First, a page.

Blackstone said it would curb withdrawals from its REIT franchise after it received redemption requests in November greater than 2% of its monthly net asset value and 5% of its quarterly net asset value.
Analysts said that Blackstone’s REIT runs the risk of getting caught in a spiral of selling assets to meet redemptions if it cannot regain the trust of many of its investors. On Thursday, the firm said the REIT had agreed to sell its 49.9% interest in two Las Vegas casinos for $1.27 billion.
“The impact on Blackstone depends on whether the REIT is able to stabilize its net asset value over time, or is forced to enter an extended run-off scenario, with significant asset sales and ongoing redemption backlog – too early to tell, in our view,” BMO Capital Markets analysts wrote in a note.
Big Six bank earnings show mixed bag for Canadian economy – CTV News
The most recent earnings reports from Canada’s big banks are showing signs that the Canadian economy is slowing down ahead of a potential recession, with some signs of optimism.
The Big Six banks – RBC, TD, CIBC, Scotiabank, BMO and National Bank – all released their Q4 2022 reports this week. Five out of the six saw their profits dip compared to last year and three fell short of their earnings expectations.
Michael Morrow, managing director of mergers and acquisitions and capital markets at financial firm BDO Canada, says high inflation, lower capital markets activity and rising loan-loss provisions are all putting pressure on the big banks.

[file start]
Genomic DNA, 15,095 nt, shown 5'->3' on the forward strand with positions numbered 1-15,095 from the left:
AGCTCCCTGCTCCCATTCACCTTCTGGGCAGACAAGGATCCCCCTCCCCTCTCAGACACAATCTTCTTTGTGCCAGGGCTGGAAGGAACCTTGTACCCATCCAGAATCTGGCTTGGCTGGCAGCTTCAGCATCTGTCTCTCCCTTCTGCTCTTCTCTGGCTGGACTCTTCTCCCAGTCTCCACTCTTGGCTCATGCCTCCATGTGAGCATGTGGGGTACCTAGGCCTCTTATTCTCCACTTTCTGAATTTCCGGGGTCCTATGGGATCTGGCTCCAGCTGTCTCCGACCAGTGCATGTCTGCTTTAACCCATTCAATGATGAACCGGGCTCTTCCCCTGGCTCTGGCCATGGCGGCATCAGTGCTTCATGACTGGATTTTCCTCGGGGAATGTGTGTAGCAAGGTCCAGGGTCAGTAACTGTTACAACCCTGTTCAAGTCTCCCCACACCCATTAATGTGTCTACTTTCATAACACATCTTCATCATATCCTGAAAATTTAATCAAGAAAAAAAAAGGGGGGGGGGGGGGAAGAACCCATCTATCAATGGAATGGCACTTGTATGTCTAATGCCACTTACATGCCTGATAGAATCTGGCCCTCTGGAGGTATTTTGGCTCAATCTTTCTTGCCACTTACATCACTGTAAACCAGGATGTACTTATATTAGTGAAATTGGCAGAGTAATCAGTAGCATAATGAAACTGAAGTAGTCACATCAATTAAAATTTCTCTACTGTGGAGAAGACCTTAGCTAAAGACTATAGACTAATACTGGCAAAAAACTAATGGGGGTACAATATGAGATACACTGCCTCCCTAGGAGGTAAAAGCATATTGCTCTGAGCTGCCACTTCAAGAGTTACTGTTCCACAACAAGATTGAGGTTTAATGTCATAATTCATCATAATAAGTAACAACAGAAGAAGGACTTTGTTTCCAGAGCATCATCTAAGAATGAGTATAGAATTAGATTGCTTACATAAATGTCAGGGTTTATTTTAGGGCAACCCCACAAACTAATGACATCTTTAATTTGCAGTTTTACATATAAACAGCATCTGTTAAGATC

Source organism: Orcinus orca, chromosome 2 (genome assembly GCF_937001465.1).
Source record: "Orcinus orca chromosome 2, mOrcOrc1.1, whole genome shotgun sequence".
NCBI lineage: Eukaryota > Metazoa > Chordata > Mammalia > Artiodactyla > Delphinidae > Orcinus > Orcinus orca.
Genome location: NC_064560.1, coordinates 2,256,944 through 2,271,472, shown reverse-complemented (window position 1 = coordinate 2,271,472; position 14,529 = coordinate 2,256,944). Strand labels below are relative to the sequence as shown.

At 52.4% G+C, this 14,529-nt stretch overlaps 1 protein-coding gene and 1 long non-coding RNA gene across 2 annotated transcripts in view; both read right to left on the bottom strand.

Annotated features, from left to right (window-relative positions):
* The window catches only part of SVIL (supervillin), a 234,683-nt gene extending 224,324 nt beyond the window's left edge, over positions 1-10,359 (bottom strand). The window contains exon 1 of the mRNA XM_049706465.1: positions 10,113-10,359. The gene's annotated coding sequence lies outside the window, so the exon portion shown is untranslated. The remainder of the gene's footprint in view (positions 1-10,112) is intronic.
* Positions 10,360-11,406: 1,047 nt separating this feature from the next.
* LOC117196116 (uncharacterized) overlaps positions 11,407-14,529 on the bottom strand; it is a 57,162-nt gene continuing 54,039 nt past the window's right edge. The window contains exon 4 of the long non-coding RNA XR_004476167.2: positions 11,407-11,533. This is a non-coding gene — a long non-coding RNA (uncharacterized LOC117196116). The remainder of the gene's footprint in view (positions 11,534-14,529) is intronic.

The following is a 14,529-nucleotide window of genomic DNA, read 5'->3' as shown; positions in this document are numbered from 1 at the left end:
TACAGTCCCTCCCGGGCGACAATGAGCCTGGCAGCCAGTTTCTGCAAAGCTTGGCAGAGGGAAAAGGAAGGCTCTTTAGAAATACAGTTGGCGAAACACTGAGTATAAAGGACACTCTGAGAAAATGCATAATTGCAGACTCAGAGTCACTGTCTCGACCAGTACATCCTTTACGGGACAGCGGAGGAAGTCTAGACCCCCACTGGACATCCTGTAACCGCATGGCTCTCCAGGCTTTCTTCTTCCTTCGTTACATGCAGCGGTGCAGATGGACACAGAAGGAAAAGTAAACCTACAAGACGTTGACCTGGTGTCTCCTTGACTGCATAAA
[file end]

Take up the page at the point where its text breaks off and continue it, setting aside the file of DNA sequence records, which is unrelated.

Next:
High inflation has meant higher operating costs – including higher staffing costs amid a tight labour market – that has cut into their margins, Morrow said. Meanwhile, rising interest rates and economic uncertainties have slowed investment and led to lower capital markets activity.
“Capital markets activity continues to be a drag on all of the banks, particularly those that have a higher concentration of capital markets activity versus regular retail-related activity,” Morrow said.
RBC CEO Dave McKay said on an earnings call on Wednesday the bank is bracing for a “brief and moderate recession.”
In anticipation of an economic downturn, the big banks are also increasing their loan-loss provisions, which refers to money set aside to cover bad loans.